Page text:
- Natchez National Historical Park
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History of Jamestown
In 1584, Sir Walter Raleigh secured a charter from the Queen of England to settle lands in North America. His first colony, near present-day Manteo, North Carolina, consisted of 108 colonists under the leadership of Governor Ralph Lane. The site of the fort now exists within the boundary of Fort Raleigh National Historic Site. Indian trouble caused the colonists to abandon the colony.
Raleigh returned to North Carolina in 1587 with 110 men, women, and children. The new colony was placed under the leadership of John White, whose daughter gave birth to Virginia Dare, the first European born in North America. White soon returned to England to acquire supplies for the colony. However, upon arrival, his ships were pressed into service against the Spanish Armada. He was unable to return until 1590, at which time he found the colony abandoned and the word "CROATOAN" carved on a post. The captain of the ship refused to spend time searching for the colony. No evidence of the fate of the "lost" colony has been recovered to date.
Settlement of Georgia
The British established their hold on the eastern coast of North America during the seventeenth century, and by 1700 there were twelve British colonies. However, fears ran high over the Spanish presence in Florida, and it was decided that a southern colony should be established to ward off Spanish attacks.
In 1732, James Oglethorpe left England with 114 settlers. In January 1733, they arrived at the Savannah River, where they established the town of Savannah and the colony of Georgia. In an effort to defend against the Spanish, Oglethorpe established defenses at strategic positions. One of these positions was Fort Frederica on St. Simons Island (Fort Frederica National Monument). Others were Fort Saint Andrew at the north end and Fort Prince William at the south end of Cumberland Island (Cumberland Island National Seashore).
As a result of the new colony, tensions between Spain and England increased. Oglethorpe went to England in 1737 and returned with nine companies of soldiers. In 1739, the long awaited war began. Oglethorpe took his soldiers and his Indian allies and laid siege to the Spanish town of St. Augustine. He was unable to breach the walls and returned to the Georgia colony. The Spanish then moved on Fort Frederica. They advanced to within sight of the fort but were beaten back by the British. That same large Spanish force was later ambushed and beaten by Oglethorpe's forces on St. Simons Island at the Battle of Bloody Marsh. This effectively ended Spain's northern expansion.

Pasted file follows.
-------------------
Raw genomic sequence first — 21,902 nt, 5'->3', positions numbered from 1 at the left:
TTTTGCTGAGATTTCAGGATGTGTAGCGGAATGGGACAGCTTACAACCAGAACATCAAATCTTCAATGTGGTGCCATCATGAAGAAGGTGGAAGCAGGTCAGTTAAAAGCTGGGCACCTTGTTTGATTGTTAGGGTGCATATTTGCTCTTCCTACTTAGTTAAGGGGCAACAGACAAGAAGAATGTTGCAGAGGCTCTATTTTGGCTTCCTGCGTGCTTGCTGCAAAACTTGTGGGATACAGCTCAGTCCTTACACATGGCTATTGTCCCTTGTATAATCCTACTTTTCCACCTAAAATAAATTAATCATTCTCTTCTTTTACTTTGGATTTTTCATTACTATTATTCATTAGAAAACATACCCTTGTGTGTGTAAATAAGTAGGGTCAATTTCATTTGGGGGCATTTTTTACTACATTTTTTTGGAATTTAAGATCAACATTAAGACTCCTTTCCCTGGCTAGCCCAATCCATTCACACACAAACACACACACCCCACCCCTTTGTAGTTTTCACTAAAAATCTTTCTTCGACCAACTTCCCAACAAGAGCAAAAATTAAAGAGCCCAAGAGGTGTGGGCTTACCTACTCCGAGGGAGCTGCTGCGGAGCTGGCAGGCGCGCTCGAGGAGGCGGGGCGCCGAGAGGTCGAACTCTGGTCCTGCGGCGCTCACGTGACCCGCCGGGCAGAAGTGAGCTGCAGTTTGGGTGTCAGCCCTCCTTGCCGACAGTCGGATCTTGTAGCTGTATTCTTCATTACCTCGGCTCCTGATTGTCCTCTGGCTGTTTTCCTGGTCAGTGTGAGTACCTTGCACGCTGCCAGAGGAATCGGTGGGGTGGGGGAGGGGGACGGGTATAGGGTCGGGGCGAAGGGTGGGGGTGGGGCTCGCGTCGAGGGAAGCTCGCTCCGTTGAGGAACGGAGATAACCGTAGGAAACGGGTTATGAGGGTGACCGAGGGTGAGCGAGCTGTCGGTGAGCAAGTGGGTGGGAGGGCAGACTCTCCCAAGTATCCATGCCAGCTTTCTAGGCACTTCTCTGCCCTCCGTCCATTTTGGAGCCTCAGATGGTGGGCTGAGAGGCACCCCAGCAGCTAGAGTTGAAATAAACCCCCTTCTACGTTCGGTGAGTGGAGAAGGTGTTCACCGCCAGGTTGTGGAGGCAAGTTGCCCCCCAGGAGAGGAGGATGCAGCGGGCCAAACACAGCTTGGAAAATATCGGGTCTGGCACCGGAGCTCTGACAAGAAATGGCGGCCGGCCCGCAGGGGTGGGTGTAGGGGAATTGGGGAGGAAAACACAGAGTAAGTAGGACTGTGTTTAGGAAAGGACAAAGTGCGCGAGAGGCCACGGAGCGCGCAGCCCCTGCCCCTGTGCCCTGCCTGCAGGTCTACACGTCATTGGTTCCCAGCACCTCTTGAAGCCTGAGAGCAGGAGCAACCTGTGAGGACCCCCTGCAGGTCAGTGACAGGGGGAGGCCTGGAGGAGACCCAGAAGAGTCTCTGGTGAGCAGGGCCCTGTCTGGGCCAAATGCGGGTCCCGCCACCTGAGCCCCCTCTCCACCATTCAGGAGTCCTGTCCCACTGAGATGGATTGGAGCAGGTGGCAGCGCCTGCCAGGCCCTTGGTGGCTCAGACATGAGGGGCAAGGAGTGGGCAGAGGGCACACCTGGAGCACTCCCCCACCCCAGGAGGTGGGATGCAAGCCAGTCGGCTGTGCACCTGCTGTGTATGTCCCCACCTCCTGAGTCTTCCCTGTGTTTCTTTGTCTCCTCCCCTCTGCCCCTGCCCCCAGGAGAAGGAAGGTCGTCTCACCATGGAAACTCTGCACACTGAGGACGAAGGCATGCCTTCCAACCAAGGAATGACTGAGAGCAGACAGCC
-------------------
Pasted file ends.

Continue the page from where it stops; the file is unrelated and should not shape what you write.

Evidence of English occupation is presently known to exist in the following parks in the Southeast:
- Fort Raleigh National Historic Site
- Fort Frederica National Monument
- Cumberland Island National Seashore
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Documentary History of the Cinnamon Bay Plantation 1718 - 1917
The only other significant European exploration and settlement in the Southeast was that of the Danish West Indies Company colonization in the Virgin Islands, the remains of which can be seen at Christiansted National Historic Site on St. Croix, and at Virgin Islands National Park, St. John and St. Thomas.
Evidence of Danish occupation is presently known to exist in the following parks in the Southeast:
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of Dry Tortugas Natural Resources to Submerged Archeological Sites
European maritime colonial exploration and settlement is thematically represented throughout the Southeast, especially at most coastal parks. In Northeast Florida, the research needs for examining Spanish and French exploration and contact of the sixteenth century have been addressed in "A Design for Historic and Archeological Research of the 16th Century European Encounter in the National Parks of Northeast Florida" (Keel and Brewer 1991). Spanish and French maritime exploration and settlement is represented at the following Southeast parks for the stated reasons: San Juan National Historic Site, where the oldest masonry fortifications in the territorial limits of the United States were begun by the Spaniards in the sixteenth century to protect a strategic harbor guarding the sea lanes to the New World; Biscayne National Park, which contains one of the best preserved shipwrecks of the 1733 flota disaster; Canaveral National Seashore, where, considering the presence of the survivors' camp site mentioned earlier one or more of the known Ribault fleet wrecksites may yet exist within the boundaries of the park; Gulf Islands National Seashore, where some remains of the DeLuna fleet of 1559 may yet exist within the park boundary at Pensacola Bay. Maritime archeological remains may also exist in the inland waters off Cumberland Island National Seashore, reflecting the establishment of early Spanish mission settlements there, and Virgin Islands National Park, where Danish sugar plantations were supplied and cargoes carried off by mercantile shipping.